Many cities around the country have been implementing noise abatement programs for years, without any evidence that their economies have suffered. They believe that ultimately their airports can serve more passengers and provide more service if they move to implement aggressive noise abatement programs. I challenge the chamber and the ATA to show me one city that has been damaged financially as a result of implementing noise abatement measures. Just one! A more important question to ask is how much money is Lindbergh Field costing this city today with its inherent size constraints.
Misconception No. 4: “There are no solutions to the Lindbergh Field noise problem.”
Wrong again! The solutions have been there for a long time, but now we have the port’s noise consultants recommending 12 to 14 noise mitigation measures. The implementation of these noise-mitigating measures will shrink the size of the most-affected areas about 93%. Several of the more interesting recommendations made by the port’s consultants include:
- Assign all airplanes leaving Lindbergh Field to fly to the end of the runway before turning northwest over Mission Bay. Fears that jets would roar over Pacific Beach and La Jolla are unfounded, as the consultants say they could head due west before reaching the end of the bay. This measure removes about 12,000 people living in Ocean Beach, Point Loma and Mission Beach from the incompatible noise areas, while adding no new homes.
- Require most air carriers to have at least 65% Stage III aircraft (the newer, quieter jets) by June 30, 1988, and at least 80% Stage III operations by June 30, 1991; night departures should be 100% Stage III by June 30, 1987.
- Extend from seven to eight hours the nighttime departure curfew.
- Require airlines to announce equipment changes 45 days before the change is implemented with an explanation for introduction of any new Stage II aircraft.
- Increase the role (and, in my judgment, the number of residential representatives) of the Lindbergh Field Noise Advisory Committee.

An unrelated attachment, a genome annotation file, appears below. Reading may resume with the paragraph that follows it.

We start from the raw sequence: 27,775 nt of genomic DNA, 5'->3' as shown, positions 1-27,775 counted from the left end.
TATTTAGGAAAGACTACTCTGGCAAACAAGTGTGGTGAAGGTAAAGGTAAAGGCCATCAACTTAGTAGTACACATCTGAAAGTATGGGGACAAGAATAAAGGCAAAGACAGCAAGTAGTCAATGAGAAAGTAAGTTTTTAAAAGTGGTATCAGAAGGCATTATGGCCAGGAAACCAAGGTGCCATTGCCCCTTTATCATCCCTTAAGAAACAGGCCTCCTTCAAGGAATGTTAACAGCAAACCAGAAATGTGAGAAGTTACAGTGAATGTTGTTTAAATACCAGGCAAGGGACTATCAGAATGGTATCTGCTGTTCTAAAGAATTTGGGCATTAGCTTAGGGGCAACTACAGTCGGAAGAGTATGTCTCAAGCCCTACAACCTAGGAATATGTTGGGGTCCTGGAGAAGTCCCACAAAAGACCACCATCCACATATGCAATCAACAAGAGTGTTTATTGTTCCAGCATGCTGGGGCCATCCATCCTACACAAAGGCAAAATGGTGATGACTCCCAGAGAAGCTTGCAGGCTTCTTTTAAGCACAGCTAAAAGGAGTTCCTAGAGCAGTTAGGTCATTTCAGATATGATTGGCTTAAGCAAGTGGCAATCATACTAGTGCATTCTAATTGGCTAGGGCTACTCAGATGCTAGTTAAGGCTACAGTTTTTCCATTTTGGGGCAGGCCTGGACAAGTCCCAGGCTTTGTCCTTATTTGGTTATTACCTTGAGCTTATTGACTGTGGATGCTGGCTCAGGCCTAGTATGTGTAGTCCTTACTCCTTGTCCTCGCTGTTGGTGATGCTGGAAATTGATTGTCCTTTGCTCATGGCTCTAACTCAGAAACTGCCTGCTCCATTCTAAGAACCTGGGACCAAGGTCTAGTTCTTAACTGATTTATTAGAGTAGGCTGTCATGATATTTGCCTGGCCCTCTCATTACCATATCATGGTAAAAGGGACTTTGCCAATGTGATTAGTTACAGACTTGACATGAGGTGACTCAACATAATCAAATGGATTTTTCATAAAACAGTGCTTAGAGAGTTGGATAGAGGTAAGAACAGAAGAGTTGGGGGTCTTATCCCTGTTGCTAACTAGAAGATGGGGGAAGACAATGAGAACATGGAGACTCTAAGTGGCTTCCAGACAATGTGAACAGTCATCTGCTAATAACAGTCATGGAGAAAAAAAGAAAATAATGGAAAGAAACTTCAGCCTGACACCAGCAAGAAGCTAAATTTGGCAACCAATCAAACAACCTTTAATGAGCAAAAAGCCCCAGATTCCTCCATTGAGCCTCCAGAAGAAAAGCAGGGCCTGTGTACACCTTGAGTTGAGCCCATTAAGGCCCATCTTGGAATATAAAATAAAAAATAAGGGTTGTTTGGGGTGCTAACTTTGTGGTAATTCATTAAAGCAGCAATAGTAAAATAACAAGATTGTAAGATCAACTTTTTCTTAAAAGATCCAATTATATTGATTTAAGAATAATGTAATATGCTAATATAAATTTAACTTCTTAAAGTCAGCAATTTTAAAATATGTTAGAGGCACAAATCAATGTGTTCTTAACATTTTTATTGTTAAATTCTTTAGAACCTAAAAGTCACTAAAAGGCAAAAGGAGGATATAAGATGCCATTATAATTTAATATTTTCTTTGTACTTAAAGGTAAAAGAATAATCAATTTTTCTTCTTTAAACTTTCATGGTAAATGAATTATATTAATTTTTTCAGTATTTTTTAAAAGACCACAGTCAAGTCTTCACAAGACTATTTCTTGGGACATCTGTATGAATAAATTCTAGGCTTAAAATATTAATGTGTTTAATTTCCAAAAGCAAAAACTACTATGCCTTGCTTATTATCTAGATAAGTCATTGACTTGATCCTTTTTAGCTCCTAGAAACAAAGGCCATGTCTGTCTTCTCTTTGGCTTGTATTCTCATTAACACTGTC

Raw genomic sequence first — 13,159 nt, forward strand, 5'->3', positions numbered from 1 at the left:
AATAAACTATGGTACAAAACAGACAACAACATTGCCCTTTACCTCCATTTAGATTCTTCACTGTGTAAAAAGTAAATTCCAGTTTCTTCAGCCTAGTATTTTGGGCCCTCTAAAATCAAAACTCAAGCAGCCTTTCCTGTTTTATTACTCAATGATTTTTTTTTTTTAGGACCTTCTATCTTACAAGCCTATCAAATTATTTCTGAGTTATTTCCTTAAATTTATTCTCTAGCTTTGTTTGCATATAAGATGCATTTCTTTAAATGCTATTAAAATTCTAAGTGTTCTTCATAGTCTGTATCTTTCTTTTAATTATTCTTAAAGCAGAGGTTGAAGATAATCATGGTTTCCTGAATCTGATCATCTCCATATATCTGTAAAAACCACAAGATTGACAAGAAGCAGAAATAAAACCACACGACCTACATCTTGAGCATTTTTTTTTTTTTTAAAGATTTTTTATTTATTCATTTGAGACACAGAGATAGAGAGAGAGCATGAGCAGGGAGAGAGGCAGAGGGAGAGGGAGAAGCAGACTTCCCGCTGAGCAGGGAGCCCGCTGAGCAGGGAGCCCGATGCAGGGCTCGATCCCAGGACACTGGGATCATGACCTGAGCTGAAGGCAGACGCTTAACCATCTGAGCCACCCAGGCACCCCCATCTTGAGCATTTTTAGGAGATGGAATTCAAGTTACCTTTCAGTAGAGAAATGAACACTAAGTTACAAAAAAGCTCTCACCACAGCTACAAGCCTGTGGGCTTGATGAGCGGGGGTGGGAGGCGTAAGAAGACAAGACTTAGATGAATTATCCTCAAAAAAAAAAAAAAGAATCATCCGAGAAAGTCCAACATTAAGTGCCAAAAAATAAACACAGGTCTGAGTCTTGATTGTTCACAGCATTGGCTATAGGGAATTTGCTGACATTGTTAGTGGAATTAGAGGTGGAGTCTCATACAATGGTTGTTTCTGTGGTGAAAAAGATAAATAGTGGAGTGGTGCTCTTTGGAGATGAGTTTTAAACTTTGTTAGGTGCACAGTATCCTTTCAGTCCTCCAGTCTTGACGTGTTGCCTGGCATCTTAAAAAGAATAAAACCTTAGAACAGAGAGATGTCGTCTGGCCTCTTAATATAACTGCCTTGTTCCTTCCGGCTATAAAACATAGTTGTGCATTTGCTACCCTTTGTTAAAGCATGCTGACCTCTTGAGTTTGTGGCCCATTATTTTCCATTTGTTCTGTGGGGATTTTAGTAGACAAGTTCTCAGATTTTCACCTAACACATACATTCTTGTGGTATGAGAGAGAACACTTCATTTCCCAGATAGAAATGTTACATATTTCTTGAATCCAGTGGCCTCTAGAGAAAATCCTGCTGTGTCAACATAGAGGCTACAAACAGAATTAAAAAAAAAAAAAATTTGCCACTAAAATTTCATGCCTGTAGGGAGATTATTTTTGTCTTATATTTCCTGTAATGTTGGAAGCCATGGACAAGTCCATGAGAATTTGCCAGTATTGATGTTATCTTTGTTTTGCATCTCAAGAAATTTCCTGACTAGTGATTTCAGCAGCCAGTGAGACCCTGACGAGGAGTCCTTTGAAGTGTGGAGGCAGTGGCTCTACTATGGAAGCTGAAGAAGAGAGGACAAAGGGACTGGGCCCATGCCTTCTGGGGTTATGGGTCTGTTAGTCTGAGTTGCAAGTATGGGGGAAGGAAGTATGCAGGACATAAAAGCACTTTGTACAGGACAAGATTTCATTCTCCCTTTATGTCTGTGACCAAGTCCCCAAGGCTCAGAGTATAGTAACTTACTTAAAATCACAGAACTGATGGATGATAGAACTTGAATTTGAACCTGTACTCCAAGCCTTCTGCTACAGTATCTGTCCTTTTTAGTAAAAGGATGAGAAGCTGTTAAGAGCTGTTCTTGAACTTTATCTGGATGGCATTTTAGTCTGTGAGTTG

- Establish a maximum single-event noise level to identify the top 1% of noisy aircraft.
Misconception No. 5: “The 40,000-65,000 residents living in the incompatible noise areas around Lindbergh Field are powerless to do anything about their condition.”
Today there is substantial data that confirms what many of us have known for a long time: the noise levels from Lindbergh Field aircraft departures and arrivals are intolerable and getting worse, and solutions are available that can make living in many areas around the airport bearable. Not good, but bearable.
So what can you do to make a difference? Read, educate yourself, and complain both in writing and by phone, like they are doing in Minneapolis-St. Paul. Although the problem there is minuscule compared to San Diego’s, the airport operator at Minneapolis-St. Paul received 18,000 noise complaints last year compared to 750 received by Lindbergh Field’s noise information officer. It could be that his recording machine has intermittent failure (because of the noise), but more likely, we have just learned to accept the noise.
So how do we--you--get involved. One way would be to move to Minneapolis. Better yet, contact the mayor and your City Council members and county supervisors. Let them know that we want solutions implemented now. We want our council members to pressure the San Diego-appointed port commissioners (Bill Rick, Louis Wolfsheimer and Dan Larsen) to seek implementation of a comprehensive noise abatement program.
San Diego is a 21st-Century city. Let’s all do what we can to build ourselves a quieter, 21st-Century airport.